[5] See the ERS’ ‘Fact vs Fiction’ report on the Lords

Research findings in full


For the regional representation analysis, data was taken from the ‘House of Lords Publication of Financial Support for Members, 1 – 31 December 2017’, available at

The data relates to the location of peers’ registered addresses (county or equivalent), as provided by peers for the purposes of claiming allowances and expenses. Peers may choose to have their location data included in the claims published on Parliament’s website, but unfortunately, it is not obligatory. For the claims covering the 1 – 31 December period, location data is available for 564 peers. (The 236 peers for whom no location was available are not included in the analysis.) The data was subsequently cleaned and categorised into regions to ensure consistency in the reporting of location information.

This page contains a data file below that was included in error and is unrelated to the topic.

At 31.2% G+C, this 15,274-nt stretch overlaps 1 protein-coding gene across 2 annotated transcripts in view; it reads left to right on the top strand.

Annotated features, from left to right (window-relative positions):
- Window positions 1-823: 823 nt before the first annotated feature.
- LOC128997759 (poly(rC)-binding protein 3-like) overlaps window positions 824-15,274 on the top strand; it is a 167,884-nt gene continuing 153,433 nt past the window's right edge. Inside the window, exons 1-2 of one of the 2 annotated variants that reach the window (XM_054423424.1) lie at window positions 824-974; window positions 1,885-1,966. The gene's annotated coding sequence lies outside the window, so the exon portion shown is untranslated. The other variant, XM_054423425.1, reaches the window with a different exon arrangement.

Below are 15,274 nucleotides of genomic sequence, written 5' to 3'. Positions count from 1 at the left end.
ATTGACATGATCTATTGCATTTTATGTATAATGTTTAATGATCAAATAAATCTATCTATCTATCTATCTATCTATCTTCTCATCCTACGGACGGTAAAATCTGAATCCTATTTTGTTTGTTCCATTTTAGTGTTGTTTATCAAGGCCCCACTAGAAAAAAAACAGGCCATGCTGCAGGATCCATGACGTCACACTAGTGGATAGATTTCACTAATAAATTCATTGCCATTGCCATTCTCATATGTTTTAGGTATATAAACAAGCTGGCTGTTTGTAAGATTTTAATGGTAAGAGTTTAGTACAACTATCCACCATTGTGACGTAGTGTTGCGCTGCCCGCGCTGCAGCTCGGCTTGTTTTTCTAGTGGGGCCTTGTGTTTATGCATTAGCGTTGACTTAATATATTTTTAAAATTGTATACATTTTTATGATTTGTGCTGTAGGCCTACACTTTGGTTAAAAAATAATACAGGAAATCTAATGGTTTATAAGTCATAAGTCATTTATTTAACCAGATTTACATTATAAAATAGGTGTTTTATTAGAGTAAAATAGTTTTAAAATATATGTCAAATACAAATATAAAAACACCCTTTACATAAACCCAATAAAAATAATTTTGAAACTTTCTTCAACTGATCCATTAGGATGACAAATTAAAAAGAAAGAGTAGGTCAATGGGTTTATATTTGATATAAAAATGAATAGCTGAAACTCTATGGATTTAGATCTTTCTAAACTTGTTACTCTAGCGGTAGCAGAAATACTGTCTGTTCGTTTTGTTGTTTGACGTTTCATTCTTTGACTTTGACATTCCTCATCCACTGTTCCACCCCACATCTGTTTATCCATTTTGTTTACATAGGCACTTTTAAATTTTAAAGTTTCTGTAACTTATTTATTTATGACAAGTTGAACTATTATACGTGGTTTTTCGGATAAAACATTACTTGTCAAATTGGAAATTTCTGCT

For the professions analysis, data on peers’ professions were taken from their respective entries on the Parliament UK website, where available, and other online sources (e.g. Dodds). Statistics include the 13 new peers appointed in May 2018. The classification scheme for professional areas follows that used by Meg Russell and Meghan Benton (2010) in Analysis of existing data on the breadth of expertise and experience in the House of Lords: Report to the House of Lords Appointments Commission, available at

Following Russell and Benton (2010), each peer was assigned a primary profession, where possible, which represents their most significant professional area taking into account the length of their occupation and, if appropriate, their most recent employment. Where possible, some peers were also assigned a secondary profession. Professional categories are not mutually exclusive: in some circumstances, a judgement was made as to the category which best described a peer’s professional background.